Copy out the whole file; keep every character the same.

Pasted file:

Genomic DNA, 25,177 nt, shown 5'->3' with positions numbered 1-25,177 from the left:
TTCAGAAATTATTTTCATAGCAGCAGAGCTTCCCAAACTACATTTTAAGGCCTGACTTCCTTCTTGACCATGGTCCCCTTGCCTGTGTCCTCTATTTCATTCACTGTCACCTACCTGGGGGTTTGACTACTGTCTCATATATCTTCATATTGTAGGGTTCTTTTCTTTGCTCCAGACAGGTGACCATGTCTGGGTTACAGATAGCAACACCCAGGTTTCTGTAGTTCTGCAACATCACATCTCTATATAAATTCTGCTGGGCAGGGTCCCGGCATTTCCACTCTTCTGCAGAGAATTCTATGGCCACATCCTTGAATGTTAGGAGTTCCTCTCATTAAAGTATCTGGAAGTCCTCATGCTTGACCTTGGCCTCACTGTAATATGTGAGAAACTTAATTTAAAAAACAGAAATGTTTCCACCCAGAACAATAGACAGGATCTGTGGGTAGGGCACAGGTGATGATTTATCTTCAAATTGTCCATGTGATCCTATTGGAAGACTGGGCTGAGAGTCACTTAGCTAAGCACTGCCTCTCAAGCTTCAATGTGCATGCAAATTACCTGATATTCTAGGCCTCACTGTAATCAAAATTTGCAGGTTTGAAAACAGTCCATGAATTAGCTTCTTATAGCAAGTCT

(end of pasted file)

Genomic DNA, 25,177 nt, shown 5'->3' with positions numbered 1-25,177 from the left:
TTCAGAAATTATTTTCATAGCAGCAGAGCTTCCCAAACTACATTTTAAGGCCTGACTTCCTTCTTGACCATGGTCCCCTTGCCTGTGTCCTCTATTTCATTCACTGTCACCTACCTGGGGGTTTGACTACTGTCTCATATATCTTCATATTGTAGGGTTCTTTTCTTTGCTCCAGACAGGTGACCATGTCTGGGTTACAGATAGCAACACCCAGGTTTCTGTAGTTCTGCAACATCACATCTCTATATAAATTCTGCTGGGCAGGGTCCCGGCATTTCCACTCTTCTGCAGAGAATTCTATGGCCACATCCTTGAATGTTAGGAGTTCCTCTCATTAAAGTATCTGGAAGTCCTCATGCTTGACCTTGGCCTCACTGTAATATGTGAGAAACTTAATTTAAAAAACAGAAATGTTTCCACCCAGAACAATAGACAGGATCTGTGGGTAGGGCACAGGTGATGATTTATCTTCAAATTGTCCATGTGATCCTATTGGAAGACTGGGCTGAGAGTCACTTAGCTAAGCACTGCCTCTCAAGCTTCAATGTGCATGCAAATTACCTGATATTCTAGGCCTCACTGTAATCAAAATTTGCAGGTTTGAAAACAGTCCATGAATTAGCTTCTTATAGCAAGTCT